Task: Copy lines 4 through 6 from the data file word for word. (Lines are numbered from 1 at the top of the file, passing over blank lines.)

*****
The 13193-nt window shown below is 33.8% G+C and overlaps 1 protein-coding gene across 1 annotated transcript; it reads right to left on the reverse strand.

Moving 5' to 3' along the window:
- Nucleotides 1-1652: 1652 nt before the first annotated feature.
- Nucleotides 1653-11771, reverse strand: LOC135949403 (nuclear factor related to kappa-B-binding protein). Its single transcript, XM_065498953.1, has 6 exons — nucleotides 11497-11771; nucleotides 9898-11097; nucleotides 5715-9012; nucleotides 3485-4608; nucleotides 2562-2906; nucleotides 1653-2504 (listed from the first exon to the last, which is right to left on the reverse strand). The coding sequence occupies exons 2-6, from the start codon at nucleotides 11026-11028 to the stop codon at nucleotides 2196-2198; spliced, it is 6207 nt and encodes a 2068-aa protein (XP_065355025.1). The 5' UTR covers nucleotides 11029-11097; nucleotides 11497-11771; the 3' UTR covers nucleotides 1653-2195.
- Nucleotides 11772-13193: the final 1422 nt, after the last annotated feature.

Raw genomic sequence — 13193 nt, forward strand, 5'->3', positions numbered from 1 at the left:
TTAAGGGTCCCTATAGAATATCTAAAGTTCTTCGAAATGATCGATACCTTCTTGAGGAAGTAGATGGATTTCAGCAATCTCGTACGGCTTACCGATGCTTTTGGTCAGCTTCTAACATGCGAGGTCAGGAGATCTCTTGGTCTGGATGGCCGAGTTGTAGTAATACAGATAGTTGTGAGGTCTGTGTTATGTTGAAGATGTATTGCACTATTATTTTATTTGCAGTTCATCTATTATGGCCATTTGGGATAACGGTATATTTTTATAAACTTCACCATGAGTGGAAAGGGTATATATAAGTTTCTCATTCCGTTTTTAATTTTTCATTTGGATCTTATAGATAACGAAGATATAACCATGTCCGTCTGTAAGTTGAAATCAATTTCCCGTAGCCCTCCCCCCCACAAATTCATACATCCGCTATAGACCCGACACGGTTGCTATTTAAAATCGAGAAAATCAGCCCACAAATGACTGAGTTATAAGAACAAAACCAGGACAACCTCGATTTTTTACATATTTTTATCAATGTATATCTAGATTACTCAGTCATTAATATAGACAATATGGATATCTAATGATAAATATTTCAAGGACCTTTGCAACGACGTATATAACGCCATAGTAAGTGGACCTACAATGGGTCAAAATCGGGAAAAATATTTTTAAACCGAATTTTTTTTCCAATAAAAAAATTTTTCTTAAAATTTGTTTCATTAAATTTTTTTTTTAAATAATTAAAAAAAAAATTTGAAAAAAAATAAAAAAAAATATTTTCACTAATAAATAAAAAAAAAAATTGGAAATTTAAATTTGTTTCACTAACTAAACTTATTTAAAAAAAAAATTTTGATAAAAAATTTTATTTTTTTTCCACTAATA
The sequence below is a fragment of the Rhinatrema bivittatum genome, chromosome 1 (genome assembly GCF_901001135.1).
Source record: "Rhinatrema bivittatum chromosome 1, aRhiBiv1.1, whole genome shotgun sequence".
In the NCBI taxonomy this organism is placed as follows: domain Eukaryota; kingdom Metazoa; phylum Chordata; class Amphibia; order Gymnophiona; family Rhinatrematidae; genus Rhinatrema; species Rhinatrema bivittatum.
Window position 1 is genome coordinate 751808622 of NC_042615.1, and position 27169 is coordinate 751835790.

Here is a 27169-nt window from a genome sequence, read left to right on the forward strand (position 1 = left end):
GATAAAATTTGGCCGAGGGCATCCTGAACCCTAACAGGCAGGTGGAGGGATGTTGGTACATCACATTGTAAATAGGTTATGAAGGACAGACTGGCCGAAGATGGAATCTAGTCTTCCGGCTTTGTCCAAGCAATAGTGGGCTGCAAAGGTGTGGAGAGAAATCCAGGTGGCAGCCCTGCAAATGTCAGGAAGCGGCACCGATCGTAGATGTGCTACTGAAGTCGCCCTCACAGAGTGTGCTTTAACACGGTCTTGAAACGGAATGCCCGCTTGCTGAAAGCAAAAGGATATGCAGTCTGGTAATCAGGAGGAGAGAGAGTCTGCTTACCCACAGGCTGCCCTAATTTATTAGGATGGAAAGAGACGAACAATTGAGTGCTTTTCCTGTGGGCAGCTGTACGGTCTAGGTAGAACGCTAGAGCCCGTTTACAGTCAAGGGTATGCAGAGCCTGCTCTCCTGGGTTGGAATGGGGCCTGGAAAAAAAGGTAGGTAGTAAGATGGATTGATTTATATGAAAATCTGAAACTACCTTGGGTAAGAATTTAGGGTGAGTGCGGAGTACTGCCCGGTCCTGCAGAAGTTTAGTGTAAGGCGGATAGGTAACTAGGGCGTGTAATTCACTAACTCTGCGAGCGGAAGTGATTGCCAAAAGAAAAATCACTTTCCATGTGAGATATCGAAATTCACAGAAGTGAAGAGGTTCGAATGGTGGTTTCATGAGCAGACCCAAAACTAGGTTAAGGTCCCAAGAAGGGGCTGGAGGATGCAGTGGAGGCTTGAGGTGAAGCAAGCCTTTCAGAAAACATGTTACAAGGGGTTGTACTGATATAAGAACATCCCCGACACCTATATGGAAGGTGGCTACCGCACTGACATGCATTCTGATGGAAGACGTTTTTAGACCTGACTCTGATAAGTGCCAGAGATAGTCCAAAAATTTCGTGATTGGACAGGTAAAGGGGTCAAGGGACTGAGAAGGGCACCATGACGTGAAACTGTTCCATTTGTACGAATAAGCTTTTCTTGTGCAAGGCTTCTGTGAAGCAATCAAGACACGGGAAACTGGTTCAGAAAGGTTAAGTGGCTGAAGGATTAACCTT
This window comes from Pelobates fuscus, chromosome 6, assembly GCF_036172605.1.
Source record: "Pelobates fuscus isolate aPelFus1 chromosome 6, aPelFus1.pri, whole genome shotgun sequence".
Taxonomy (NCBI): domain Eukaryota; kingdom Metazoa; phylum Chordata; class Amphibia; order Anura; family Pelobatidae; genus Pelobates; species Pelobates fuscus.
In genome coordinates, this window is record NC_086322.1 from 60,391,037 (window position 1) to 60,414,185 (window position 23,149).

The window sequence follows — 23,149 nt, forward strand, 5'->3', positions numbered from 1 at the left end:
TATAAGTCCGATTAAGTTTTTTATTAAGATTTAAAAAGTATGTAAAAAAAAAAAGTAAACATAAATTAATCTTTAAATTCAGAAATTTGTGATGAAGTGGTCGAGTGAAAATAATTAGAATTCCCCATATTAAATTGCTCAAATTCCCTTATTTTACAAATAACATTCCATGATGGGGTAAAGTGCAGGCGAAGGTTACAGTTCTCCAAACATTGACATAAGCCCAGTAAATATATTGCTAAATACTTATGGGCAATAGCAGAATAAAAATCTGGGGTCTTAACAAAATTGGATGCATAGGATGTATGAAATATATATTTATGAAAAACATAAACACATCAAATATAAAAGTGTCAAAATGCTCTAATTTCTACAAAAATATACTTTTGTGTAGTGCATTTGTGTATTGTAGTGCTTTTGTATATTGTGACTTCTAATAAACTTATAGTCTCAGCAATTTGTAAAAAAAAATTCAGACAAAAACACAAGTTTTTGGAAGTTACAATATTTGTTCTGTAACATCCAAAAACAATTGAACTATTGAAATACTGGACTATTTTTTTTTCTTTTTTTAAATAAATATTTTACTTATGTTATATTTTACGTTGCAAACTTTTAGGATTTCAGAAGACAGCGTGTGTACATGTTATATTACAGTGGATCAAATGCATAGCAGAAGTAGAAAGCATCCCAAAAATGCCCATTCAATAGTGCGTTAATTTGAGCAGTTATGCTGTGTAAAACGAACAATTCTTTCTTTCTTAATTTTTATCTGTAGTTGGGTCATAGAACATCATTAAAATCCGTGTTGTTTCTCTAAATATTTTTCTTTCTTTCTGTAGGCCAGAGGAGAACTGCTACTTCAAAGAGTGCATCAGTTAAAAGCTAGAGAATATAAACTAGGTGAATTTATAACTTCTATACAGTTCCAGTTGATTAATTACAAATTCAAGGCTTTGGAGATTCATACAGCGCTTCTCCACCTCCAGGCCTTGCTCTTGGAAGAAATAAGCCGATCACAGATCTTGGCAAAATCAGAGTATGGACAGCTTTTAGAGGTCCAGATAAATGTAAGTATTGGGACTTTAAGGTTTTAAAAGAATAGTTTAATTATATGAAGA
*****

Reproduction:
- Nucleotides 1653-11771, reverse strand: LOC135949403 (nuclear factor related to kappa-B-binding protein). Its single transcript, XM_065498953.1, has 6 exons — nucleotides 11497-11771; nucleotides 9898-11097; nucleotides 5715-9012; nucleotides 3485-4608; nucleotides 2562-2906; nucleotides 1653-2504 (listed from the first exon to the last, which is right to left on the reverse strand). The coding sequence occupies exons 2-6, from the start codon at nucleotides 11026-11028 to the stop codon at nucleotides 2196-2198; spliced, it is 6207 nt and encodes a 2068-aa protein (XP_065355025.1). The 5' UTR covers nucleotides 11029-11097; nucleotides 11497-11771; the 3' UTR covers nucleotides 1653-2195.
- Nucleotides 11772-13193: the final 1422 nt, after the last annotated feature.

Raw genomic sequence — 13193 nt, forward strand, 5'->3', positions numbered from 1 at the left: